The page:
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THE CAMBRIDGE HISTORY
OF
ENGLISH AND AMERICAN LITERATURE

An Encyclopedia in Eighteen Volumes


INDEX TO CHAPTERS
   Cambridge

CONTENTS    BIBLIOGRAPHIC RECORD    INDEX TO BIBLIOGRAPHIES    INDEX TO AUTHORS
  
ENGLISH
    Edited by A. W. Ward and A. R. Waller.
Volume I. From the Beginnings to the Cycles of Romance.
  1. The Beginnings
  2. Runes and Manuscripts
  3. Early National Poetry
  4. Old English Christian Poetry
  5. Latin Writings in England to the Time of Alfred
  6. Alfred and the Old English Prose of his Reign
  7. From Alfred to the Conquest
  8. The Norman Conquest
  9. Latin Chroniclers from the Eleventh to the Thirteenth Centuries
  10. English Scholars of Paris and Franciscans of Oxford
  11. Early Transition English
  12. The Arthurian Legend
  13. Metrical Romances, 1200–1500: I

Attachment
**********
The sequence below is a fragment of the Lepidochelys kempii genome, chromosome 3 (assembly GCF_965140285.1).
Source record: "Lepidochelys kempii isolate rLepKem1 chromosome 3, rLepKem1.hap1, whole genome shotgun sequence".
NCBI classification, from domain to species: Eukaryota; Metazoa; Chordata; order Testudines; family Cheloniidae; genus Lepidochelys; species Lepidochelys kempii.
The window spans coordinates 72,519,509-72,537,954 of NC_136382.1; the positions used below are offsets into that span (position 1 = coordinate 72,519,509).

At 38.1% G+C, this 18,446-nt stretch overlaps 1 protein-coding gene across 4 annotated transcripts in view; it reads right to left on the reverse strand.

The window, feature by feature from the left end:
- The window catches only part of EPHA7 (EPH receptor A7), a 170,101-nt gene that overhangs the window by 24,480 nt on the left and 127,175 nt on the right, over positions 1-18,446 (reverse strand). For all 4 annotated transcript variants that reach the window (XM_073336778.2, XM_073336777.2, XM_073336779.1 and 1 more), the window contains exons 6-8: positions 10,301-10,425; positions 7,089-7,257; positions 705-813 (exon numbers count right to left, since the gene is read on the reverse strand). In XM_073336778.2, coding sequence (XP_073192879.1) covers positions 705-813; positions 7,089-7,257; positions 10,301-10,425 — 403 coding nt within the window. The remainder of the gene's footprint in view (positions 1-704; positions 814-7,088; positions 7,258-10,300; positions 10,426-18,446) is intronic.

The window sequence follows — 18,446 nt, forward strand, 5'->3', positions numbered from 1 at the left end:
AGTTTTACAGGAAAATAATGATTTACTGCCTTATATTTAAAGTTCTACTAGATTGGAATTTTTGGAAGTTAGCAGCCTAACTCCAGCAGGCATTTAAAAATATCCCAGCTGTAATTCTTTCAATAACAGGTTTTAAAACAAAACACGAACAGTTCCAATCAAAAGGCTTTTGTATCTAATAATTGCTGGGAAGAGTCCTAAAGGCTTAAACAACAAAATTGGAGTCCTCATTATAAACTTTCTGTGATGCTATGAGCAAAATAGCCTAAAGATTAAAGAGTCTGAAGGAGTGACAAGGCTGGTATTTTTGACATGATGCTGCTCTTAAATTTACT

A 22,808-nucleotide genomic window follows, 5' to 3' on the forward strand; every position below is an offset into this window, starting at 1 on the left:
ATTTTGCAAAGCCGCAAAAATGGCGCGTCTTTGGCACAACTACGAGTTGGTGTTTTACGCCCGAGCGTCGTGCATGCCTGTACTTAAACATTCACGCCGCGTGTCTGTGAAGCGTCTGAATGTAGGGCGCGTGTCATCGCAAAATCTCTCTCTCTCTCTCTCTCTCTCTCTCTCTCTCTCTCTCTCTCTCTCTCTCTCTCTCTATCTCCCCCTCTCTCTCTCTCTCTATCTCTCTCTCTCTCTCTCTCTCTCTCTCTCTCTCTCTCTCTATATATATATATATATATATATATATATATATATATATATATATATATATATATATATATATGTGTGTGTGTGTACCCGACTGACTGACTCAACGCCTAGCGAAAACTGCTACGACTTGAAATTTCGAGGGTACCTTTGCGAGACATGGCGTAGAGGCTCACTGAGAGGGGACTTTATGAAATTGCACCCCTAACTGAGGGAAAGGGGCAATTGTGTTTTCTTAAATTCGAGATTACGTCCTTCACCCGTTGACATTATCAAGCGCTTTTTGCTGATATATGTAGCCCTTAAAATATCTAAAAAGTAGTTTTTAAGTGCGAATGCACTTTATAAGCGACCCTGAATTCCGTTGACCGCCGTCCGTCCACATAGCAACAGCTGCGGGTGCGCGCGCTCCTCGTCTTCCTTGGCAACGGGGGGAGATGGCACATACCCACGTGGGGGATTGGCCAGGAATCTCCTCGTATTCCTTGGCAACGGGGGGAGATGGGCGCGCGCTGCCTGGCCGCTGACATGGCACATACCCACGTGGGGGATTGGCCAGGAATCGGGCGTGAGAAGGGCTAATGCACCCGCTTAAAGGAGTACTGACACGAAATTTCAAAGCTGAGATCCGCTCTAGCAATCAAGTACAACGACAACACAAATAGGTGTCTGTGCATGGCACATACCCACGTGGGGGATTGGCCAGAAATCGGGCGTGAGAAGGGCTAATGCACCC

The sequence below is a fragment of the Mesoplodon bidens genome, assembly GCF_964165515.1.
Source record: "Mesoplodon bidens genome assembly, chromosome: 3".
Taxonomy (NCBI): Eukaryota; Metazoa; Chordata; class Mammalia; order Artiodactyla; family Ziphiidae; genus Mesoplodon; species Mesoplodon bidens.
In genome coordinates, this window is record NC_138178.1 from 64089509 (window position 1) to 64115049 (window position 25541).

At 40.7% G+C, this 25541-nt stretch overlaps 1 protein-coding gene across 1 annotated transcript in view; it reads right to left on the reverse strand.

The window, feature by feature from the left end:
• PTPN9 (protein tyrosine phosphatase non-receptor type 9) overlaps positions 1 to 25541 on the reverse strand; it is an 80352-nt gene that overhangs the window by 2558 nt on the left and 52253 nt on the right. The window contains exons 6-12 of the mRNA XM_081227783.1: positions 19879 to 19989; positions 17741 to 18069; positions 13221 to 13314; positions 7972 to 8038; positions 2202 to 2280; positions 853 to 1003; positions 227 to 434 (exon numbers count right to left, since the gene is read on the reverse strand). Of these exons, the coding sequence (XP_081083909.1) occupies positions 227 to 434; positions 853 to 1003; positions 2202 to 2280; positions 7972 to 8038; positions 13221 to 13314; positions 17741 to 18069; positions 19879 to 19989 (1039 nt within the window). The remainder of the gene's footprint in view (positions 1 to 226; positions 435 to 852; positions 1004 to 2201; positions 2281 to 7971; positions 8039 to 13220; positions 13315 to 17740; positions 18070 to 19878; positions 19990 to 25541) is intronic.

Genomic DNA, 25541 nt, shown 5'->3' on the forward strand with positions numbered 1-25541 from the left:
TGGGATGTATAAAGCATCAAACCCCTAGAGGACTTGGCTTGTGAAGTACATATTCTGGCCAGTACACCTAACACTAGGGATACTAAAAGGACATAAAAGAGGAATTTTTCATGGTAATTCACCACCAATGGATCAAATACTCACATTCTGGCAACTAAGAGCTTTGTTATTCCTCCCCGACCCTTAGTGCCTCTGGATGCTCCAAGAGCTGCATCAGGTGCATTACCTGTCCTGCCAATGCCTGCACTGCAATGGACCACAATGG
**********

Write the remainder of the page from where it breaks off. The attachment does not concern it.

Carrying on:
14. Metrical Romances, 1200–1500: II
  15. Pearl,” “Cleanness,” “Patience” and “Sir Gawayne
  16. Later Transition English: Legendaries and Chroniclers
  17. Later Transition English: Secular Lyrics; Tales; Social Satire
  18. The Prosody of Old and Middle English
  19. Changes in the Language to the Days of Chaucer
  20. The Anglo-French Law Language
II. The End of the Middle Ages.
  1. Piers the Plowman” and its Sequence
  2. Religious Movements in the Fourteenth Century
  3. The Beginnings of English Prose
  4. The Scottish Language: Early and Middle Scots
  5. The Earliest Scottish Literature
  6. John Gower
  7. Chaucer
  8. The English Chaucerians
  9. Stephen Hawes
  10. The Scottish Chaucerians
  11. The Middle Scots Anthologies: Anonymous Verse and Early Prose
  12. English Prose in the Fifteenth Century, I: Pecock, Fortescue, The Paston Letters
  13. The Introduction of Printing into England and the Early Work of the Press
  14. English Prose in the Fifteenth Century, II: Caxton, Malory, Berners
  15. English and Scottish Education. Universities and Public Schools to the Time of Colet
  16. Transition English Song Collections
  17. Ballads
  18. Political and Religious Verse to the Close of the Fifteenth Century—Final Words
III. Renascence and Reformation.
  1. Englishmen and the Classical Renascence
  2. Reformation Literature in England
  3. The Dissolution of the Religious Houses
  4. Barclay and Skelton: Early German Influences on English Literature